EdTech Part 1

In the last several years there has been growing interest from entrepreneurs, angels and venture capitalists in the K-12 EdTech space. Yet this interest has been primarily speculative in nature with little actual venture funding to back the “buzz” and few successful exits to date. In the public sphere, there is certainly much focus on school reform by the government—at the local, state and federal levels. Nonetheless large, bureaucratic education agencies, much like large private corporations, are ill equipped to pivot quickly enough to address the systemic challenges education faces today. Against this backdrop funding disruptive EdTech startups focused on changing education would seem lucrative, but venture firms have been slow to back EdTech entrepreneurs. On the flip side, entrepreneurs have not witnessed many successful exits in education to motivate further innovation in the K-12 sector.

Nonetheless, opportunities do indeed exist. Nancy Hanover, of the International Committee of the Fourth International, estimates that the education technology market is a $47 billion market. As large as this number seems—it number refers primarily to those directly as the forefront of education: namely students and teachers. This number does not include the broader impact of education players that are more on the fringe of the industry: parents, administrators, publishers, suppliers, test-prep companies, tutors, etc., An entrepreneur with an innovative product that focuses on just a small segment of one of these markets could in fact do very well.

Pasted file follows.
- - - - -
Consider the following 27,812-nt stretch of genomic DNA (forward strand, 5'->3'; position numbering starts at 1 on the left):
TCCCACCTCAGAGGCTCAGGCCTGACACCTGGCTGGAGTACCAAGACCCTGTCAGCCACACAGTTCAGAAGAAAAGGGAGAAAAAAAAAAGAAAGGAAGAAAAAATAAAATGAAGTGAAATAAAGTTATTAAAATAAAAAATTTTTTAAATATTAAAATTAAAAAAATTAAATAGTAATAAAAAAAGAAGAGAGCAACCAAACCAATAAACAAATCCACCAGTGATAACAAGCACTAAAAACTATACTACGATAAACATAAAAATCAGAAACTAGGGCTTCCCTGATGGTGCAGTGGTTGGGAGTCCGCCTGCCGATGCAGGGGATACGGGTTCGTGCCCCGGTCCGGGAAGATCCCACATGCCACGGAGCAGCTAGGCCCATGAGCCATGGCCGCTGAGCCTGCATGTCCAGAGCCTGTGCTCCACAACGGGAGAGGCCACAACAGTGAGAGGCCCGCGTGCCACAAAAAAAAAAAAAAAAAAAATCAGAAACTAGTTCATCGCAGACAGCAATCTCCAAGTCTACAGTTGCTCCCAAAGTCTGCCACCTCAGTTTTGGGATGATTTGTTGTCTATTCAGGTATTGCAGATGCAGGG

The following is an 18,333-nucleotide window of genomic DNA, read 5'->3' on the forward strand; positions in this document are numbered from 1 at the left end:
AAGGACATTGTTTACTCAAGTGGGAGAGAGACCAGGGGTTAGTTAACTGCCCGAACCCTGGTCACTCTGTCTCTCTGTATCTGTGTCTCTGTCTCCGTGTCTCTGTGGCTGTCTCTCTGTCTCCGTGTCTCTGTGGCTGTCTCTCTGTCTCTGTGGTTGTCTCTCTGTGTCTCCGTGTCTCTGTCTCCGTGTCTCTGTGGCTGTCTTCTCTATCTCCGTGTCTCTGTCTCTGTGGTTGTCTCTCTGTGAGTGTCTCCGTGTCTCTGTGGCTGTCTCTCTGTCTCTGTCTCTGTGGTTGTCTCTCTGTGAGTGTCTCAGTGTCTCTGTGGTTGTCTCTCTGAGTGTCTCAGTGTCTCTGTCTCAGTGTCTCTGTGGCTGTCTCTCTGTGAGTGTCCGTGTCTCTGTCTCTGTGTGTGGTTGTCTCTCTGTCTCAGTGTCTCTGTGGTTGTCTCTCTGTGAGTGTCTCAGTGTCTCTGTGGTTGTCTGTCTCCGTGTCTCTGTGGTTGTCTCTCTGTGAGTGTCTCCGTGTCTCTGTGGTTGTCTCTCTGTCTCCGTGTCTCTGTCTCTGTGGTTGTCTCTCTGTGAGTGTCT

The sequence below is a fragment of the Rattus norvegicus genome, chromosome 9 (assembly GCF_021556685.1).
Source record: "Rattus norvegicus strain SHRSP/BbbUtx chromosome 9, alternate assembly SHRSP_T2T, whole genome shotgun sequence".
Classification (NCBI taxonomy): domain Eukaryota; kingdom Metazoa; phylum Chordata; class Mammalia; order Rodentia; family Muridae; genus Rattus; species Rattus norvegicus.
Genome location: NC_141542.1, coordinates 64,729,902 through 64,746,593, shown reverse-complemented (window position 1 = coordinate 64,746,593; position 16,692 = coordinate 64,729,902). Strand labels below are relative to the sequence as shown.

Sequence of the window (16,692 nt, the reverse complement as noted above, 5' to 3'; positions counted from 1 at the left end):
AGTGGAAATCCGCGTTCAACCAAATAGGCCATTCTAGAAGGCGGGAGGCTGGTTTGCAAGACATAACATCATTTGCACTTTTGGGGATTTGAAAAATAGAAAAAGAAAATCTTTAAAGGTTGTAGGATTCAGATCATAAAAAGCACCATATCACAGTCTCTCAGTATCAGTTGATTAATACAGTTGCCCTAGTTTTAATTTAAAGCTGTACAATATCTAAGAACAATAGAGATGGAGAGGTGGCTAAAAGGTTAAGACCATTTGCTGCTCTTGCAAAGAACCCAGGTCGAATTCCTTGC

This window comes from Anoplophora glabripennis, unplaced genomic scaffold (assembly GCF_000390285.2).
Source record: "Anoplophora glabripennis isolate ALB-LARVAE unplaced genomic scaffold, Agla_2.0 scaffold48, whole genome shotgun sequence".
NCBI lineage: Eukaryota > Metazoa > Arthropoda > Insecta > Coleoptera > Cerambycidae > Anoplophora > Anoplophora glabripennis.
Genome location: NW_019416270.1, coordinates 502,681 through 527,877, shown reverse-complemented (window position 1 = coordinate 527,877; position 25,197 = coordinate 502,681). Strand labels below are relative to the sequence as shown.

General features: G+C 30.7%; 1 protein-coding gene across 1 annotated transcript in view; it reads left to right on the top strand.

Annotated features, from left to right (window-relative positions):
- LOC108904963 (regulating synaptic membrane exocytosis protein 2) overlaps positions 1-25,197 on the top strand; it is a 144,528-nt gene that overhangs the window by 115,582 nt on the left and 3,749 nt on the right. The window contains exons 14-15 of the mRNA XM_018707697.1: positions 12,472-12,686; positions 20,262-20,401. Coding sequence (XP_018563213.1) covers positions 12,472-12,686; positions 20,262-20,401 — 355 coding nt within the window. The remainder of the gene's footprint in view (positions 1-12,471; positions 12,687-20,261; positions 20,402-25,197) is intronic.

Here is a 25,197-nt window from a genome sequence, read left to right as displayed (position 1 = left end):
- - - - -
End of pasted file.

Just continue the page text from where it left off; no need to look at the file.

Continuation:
Framing the Debate

With all this interest in education technology it has become less apparent who is getting the highly coveted venture funding and what ideas are the most valuable—both to venture firms (seeking a return on their investments) and society as a whole. Leading education technology researchers like Peter Knapp and Kathleen King have long discussed bringing technology into the classroom as a replacement for older methods of instruction or to learn traditional material in new, technologically enhanced ways. Others such as Zane Berg and Mauri Collins have focused on societal shifts and learning pattern changes as a result of computer mediated communication.

Despite the advances made in these research fields, most of these efforts have been focused on taking traditional practices that have been used for centuries, placing a new layer of technology on them and re-introducing them into the classroom—old ideas that are simply done in new ways. The smart board, for example, is a tool that allows students to do a number of useful tricks and makes it engaging to interact with. Yet, at the end of the day, one can’t help but notice that the smartboard is simply a modern blackboard with some bells and whistles. Very few agents in the EdTech community have proposed a fundamental shift in the way society views the intersection of education and technology.

This changed in 2006 when Marc Prensky published a bold article in Edutopia entitled “Shaping Tech for the Classroom.” In the article Prensky argued that in order for education technology to improve education in a high impact, long-lasting way, there needs to be a completely new architecture for learning and framework for the classroom. Education needs to be re-imagined in a way where technology is used to implement new ideas in new ways. I would argue that EdTech startups that are high-impact, disruptive players in the space think about education and the learning process in completely new ways. Likewise, venture capital firms looking to invest in EdTech should invest in companies doing “new things in new ways” rather than “old things in new ways.”

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